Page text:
November 04, 2010
Someone may want to bar the stairwell doors tonight in Auburn – both the New York Times' Pete Thamel and ESPN are reporting that Heisman frontrunner Cameron Newton, absurdly talented star of the surprise No. 2 team in the nation, is being investigated by the NCAA for accusations that a handler tried to extort money in exchange for Newton's signature during his recruitment out of Blinn (Texas) Junior College last winter:
Former Mississippi State quarterback John Bond told ESPN.com that a teammate of Bond's at Mississippi State in the early 1980s contacted him soon after Newton's official visit to Mississippi State during the Ole Miss game in December, and said he was representing Newton. "He said it would take some cash to get Cam," Bond said. "I called our athletic director, Greg Byrne, and he took it from there. That was pretty much it." Multiple sources told ESPN.com that Mississippi State called the SEC office with Bond's information shortly after he brought it to the attention of the school.
Sources told ESPN.com that the former teammate is Kenny Rogers, who played at Mississippi State from 1982-85. Rogers operates a Chicago-based company called Elite Football Preparation, which holds camps in Chicago, Alabama and Mississippi. ... A Birmingham News story from 2008 said Elite Football Preparation "matches high school athletes with college programs."
Bond said the former teammate told him other schools had already offered $200,000, but that since Newton really liked Mississippi State and already had a relationship with head coach Dan Mullen dating to when both were at Florida, Mississippi State could get him for $180,000.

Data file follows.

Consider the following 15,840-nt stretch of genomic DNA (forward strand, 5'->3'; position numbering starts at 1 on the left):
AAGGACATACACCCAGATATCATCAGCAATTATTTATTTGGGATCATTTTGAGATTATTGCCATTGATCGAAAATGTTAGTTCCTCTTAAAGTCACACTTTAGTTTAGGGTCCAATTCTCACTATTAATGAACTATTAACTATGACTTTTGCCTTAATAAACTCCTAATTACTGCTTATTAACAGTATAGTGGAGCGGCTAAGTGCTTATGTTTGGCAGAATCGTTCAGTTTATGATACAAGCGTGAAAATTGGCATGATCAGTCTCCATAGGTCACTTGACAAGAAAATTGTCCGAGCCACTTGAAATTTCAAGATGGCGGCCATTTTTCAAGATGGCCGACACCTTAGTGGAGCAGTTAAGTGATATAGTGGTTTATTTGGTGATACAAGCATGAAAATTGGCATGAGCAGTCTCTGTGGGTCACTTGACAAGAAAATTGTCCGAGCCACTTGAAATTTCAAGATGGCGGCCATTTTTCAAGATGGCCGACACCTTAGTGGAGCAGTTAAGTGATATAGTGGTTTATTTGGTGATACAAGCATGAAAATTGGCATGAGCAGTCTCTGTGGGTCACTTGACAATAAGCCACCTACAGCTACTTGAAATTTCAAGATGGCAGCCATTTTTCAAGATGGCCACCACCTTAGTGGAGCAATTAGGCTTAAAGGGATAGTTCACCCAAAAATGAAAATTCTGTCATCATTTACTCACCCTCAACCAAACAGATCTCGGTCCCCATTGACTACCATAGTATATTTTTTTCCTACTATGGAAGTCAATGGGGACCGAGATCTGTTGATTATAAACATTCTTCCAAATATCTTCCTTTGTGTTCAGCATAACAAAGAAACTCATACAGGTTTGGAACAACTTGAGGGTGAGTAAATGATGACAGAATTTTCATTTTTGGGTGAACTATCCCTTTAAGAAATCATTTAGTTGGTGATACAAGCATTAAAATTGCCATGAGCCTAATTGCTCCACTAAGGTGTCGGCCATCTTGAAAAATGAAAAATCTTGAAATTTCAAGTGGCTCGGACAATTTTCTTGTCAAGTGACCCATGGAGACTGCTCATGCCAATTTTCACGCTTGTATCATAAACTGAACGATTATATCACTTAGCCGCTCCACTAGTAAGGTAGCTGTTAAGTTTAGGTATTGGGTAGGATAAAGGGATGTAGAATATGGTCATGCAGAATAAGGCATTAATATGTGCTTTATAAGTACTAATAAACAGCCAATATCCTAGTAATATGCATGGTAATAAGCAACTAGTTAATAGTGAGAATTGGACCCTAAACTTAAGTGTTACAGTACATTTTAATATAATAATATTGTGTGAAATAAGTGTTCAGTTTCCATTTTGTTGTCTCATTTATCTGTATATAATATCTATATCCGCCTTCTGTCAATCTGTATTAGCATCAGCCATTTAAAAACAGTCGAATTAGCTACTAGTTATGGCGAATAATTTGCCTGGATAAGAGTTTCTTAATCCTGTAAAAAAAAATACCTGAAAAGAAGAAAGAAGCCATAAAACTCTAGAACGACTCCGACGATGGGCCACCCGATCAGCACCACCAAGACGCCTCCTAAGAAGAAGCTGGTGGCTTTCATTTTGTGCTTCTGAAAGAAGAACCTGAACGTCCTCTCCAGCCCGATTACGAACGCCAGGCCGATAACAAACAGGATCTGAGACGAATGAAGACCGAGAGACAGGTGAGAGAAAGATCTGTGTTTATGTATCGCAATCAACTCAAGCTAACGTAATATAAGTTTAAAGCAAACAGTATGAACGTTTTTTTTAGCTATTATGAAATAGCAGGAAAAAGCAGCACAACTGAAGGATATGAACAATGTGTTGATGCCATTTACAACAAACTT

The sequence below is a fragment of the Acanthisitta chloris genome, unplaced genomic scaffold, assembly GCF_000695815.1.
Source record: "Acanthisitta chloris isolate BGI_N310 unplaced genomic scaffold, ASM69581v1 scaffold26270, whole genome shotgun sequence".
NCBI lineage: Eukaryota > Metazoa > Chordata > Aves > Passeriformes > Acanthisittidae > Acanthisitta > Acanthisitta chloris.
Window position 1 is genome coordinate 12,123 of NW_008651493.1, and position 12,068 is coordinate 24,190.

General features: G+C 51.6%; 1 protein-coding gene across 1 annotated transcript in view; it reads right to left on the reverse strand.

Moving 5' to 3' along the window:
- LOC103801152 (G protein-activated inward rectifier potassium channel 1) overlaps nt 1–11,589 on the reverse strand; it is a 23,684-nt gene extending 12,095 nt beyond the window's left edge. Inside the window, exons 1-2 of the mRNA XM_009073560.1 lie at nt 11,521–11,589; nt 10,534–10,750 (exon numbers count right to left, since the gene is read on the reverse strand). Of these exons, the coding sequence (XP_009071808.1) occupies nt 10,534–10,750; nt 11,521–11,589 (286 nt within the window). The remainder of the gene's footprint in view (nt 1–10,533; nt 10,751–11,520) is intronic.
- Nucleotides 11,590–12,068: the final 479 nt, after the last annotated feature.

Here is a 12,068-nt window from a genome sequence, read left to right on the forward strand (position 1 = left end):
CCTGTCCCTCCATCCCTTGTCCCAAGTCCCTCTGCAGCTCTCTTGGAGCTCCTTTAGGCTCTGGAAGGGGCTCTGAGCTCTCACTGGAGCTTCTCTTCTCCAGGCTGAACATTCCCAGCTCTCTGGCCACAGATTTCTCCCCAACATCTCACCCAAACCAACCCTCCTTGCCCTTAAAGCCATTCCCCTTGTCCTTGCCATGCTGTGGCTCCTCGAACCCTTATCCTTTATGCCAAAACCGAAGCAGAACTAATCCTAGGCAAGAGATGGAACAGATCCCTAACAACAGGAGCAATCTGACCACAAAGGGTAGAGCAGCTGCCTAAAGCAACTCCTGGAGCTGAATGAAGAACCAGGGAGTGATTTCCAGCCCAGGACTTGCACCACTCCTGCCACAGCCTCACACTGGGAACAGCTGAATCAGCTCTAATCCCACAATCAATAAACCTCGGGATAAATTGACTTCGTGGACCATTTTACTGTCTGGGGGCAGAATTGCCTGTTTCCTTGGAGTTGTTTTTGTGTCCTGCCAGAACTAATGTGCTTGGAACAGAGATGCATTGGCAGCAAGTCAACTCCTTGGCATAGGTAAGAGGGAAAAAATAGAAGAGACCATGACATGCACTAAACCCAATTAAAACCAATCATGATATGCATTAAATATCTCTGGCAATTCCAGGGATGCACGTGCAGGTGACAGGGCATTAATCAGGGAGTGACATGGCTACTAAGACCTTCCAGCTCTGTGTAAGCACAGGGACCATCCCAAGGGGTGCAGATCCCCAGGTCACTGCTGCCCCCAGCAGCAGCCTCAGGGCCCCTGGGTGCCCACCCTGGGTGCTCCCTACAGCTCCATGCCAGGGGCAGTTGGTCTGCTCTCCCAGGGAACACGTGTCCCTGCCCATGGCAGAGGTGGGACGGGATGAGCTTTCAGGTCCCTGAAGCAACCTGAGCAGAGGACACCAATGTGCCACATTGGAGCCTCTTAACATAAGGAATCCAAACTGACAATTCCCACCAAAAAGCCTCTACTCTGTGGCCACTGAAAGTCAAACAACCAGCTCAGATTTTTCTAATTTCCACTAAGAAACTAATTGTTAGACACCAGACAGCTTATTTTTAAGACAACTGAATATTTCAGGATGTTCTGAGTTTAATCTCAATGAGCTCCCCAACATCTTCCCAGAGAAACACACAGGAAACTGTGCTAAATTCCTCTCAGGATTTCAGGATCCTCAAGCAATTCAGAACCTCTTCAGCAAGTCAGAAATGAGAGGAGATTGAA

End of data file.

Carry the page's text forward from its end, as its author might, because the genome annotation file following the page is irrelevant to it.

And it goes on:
On second thought, maybe Tiger fans should panic.
Bond reportedly told Thamel the same thing, insisting that Mississippi State declined the offer, has met with the NCAA and has acted properly throughout the process. Newton's father, Cecil, told ESPN that he'd submitted financial records to the NCAA, but if anyone tried to solicit money on behalf of his son, "he did it on his own, without our knowledge." The family has also retained an attorney.
To be clear, Newton has not been declared ineligible. The investigation is ongoing, he remains on track to play Saturday against UT-Chattanooga and it's not clear a this point that he or Auburn are specifically accused of doing anything wrong. (It's not even clear that his recruitment to the Plains is specifically under investigation, although it would be a pretty lame investigation if it wasn't.)
Clearly, though, one of the great redemption stories in college football teeters on the brink. Two years removed from throwing away a golden ticket at Florida as heir apparent to Tim Tebow by tossing a stolen laptop out of a dorm window, Newton had apparently put his head down, paid his penance in the JUCO ranks and made good in spectacular fashion as the absurdly gifted, wildly popular, permanently smiling face of a team streaking toward a potential BCS Championship berth.
You'd have a hard time finding anyone who could imagine Auburn sitting at 9-0, including four wins by a touchdown or less, without its star quarterback. Depending on how it plays out, those may be some of the most expensive wins the Tigers have ever earned.
[Update, 8:17 p.m. ET] Gene Chizik responded to the story on his weekly radio show: "Here's what I can say very loud and very clear: Cameron Newton is eligible at Auburn, period. End of story."
See also: Friday's Cam Newton eligibility primer.
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Matt Hinton is on Twitter: Follow him @DrSaturday.